A new competition from Innovate UK is to invest almost £5 million to reduce the cause of emissions from vehicles, minimise the amount of particulates released into the air, and improve air quality.
Many of the particulates in the air come from vehicle and surface wear, as well as non-road vehicles and equipment. Addressing these sources is the aim of the new competition.
Organisations can win funding to work on ideas that “go beyond exhaust and road vehicle fumes.” For example:
- Emissions, either from road vehicle brake and tyre wear or road surface abrasion
- Industrial equipment and non-road vehicles used on construction sites, such as excavators, bulldozers, front loaders, cranes and compressors with combustion engines
- Refrigeration units in vehicles including vans or heavy goods vehicles
Projects in this competition should develop and demonstrate products or services in these three areas.
Innovate UK says this is a Small Business Research Initiative (SBRI) competition that is being run in two phases.
Up to six projects can get funded contracts for feasibility studies in the first phase, where there is up to £300,000 available. The best projects will be invited to apply to a second phase, worth £4.5 million, to take their ideas further, develop a prototype and test its effectiveness.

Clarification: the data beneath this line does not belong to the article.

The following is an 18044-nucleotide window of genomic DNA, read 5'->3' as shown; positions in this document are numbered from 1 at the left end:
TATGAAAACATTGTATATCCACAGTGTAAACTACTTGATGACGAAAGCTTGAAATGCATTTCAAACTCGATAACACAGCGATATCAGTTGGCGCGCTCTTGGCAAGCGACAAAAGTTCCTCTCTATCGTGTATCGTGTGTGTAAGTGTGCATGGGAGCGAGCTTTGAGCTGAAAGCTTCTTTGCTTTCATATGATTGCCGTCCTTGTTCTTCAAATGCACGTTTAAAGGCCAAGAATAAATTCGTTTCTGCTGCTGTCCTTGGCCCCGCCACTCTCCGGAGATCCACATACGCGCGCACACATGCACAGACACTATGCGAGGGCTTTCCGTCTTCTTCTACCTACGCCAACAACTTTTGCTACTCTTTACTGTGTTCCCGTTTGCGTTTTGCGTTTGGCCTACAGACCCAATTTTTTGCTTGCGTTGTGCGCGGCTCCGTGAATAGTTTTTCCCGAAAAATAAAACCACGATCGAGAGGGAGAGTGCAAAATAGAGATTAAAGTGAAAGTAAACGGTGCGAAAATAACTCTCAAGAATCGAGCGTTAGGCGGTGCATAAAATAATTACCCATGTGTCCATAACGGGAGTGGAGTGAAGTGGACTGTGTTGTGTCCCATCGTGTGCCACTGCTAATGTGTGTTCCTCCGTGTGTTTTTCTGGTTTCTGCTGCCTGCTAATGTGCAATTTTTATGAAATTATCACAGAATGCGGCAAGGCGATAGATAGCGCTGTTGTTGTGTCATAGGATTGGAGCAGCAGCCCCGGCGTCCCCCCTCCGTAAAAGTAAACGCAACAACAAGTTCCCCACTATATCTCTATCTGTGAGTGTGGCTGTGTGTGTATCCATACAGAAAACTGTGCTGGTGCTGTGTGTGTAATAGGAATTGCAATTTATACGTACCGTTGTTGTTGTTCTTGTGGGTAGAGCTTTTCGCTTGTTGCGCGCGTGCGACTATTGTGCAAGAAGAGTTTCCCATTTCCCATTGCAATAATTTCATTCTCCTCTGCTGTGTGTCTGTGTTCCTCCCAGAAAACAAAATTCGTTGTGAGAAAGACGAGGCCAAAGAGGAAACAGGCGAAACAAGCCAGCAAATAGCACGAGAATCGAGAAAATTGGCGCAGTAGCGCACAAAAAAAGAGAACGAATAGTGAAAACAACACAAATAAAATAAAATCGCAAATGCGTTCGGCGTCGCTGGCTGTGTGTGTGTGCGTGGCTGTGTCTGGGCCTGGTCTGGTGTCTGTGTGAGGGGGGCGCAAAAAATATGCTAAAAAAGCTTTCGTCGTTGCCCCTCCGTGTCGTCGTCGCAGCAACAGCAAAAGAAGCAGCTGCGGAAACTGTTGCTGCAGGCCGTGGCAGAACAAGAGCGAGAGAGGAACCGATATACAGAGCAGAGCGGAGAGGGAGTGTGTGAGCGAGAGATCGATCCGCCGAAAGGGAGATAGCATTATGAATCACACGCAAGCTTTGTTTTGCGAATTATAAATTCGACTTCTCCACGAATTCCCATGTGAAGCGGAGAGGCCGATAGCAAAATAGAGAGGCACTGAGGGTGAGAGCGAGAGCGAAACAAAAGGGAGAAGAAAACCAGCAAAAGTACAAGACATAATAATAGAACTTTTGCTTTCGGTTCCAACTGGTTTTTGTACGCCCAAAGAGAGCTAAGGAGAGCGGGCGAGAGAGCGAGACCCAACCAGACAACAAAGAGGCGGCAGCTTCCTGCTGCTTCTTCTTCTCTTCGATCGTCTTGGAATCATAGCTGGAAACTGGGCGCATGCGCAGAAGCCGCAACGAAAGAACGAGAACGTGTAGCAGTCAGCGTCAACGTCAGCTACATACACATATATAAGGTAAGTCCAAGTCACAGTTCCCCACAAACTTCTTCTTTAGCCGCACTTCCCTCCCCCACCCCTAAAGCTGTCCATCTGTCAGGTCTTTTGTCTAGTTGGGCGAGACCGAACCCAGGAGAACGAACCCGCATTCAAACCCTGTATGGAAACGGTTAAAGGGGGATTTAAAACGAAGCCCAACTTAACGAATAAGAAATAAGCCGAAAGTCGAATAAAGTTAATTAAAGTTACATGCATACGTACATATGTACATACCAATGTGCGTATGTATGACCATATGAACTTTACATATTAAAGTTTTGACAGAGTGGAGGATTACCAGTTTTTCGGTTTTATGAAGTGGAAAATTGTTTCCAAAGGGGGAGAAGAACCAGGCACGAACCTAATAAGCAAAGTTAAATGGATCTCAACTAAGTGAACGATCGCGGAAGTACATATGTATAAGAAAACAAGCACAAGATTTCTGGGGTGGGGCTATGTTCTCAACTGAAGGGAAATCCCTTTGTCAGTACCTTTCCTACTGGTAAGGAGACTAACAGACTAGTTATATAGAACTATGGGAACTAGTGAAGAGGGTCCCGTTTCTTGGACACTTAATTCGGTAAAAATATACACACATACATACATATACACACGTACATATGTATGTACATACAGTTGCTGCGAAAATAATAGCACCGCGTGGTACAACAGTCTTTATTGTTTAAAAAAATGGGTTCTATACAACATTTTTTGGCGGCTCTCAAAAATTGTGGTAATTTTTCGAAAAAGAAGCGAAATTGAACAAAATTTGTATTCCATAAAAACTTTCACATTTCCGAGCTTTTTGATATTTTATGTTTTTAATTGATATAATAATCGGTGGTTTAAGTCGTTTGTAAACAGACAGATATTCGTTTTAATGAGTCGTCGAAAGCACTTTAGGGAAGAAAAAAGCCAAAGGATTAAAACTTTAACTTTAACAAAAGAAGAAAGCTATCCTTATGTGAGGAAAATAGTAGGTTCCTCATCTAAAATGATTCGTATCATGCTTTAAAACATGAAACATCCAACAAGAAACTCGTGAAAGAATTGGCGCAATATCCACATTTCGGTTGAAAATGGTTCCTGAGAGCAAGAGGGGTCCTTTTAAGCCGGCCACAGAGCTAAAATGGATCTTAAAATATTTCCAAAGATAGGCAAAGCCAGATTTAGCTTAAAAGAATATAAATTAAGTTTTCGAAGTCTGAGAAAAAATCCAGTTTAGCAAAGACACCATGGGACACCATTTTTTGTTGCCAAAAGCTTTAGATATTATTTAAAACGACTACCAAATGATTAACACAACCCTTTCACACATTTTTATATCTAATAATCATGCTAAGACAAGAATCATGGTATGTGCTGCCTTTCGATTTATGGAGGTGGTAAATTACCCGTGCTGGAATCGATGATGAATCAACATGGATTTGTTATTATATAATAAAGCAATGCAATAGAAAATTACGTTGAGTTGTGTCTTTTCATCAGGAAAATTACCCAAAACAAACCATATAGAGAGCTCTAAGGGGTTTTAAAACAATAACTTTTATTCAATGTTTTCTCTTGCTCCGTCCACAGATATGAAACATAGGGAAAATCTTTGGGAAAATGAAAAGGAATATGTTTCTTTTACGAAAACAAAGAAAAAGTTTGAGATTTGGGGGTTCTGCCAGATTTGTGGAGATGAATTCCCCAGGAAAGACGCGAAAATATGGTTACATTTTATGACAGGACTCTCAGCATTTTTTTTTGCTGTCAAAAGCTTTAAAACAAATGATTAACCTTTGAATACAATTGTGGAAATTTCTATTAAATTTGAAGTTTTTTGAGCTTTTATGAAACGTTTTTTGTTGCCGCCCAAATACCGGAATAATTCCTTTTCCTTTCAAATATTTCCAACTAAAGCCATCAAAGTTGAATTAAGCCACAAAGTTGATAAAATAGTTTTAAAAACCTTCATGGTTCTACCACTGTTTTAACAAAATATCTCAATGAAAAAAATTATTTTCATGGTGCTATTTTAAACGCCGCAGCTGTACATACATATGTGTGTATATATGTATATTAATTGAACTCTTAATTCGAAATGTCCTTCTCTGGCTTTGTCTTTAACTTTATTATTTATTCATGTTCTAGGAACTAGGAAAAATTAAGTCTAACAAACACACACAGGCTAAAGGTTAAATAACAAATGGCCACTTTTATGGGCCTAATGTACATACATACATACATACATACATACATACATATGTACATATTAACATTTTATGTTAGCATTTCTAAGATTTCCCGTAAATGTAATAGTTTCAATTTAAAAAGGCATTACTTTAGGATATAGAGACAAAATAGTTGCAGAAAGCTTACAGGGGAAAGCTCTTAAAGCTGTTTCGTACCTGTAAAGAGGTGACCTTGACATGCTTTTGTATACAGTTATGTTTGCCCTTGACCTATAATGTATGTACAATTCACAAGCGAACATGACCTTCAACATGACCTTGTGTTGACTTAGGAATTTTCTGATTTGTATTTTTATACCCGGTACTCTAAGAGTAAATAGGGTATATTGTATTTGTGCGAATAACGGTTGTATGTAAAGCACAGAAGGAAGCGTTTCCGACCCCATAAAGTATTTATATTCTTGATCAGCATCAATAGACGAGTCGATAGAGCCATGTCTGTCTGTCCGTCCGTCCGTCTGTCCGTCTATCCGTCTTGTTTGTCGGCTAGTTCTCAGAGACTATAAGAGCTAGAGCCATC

The competition is part of the Strategic Priorities Fund being delivered by UK Research and Innovation for clean air.
The programme is a collaboration between the Natural Environment Research Council, Innovate UK, Medical Research Council, Economic and Social Research Council, Engineering and Physical Sciences Research Council, the Met Office and the National Physical Laboratory. It will bring together leading researchers, businesses and government departments to minimise the effects of climate change on the environment and protect communities.
Clean growth is one of the Grand Challenges set out in the government’s modern Industrial Strategy. It aims to lead the shift to clean energy through the development, manufacture and use of low-carbon technologies, systems and services.
Commenting on the importance of tackling air pollution, British Lung Foundation Director of Policy, Alison Cook said:
“The UK’s poor air quality truly is a public health crisis. We know that air pollution affects us all, and that children, the elderly and people with heart and lung problems are most at risk.”
“That’s why finding new solutions to clean up the air we breathe is so important. This competition is a fantastic initiative from Innovate UK and could ultimately result in a healthier future for us all.”
“We recently released a report on particulate matter around UK health centres. The findings revealed that over 2,000 hospitals and GPs are in areas of unsafe air pollution according to limits set by the World Health Organisation.”
“Particulate pollution is extremely harmful to human health, as the particles are small enough to pass through the lungs and into the bloodstream.”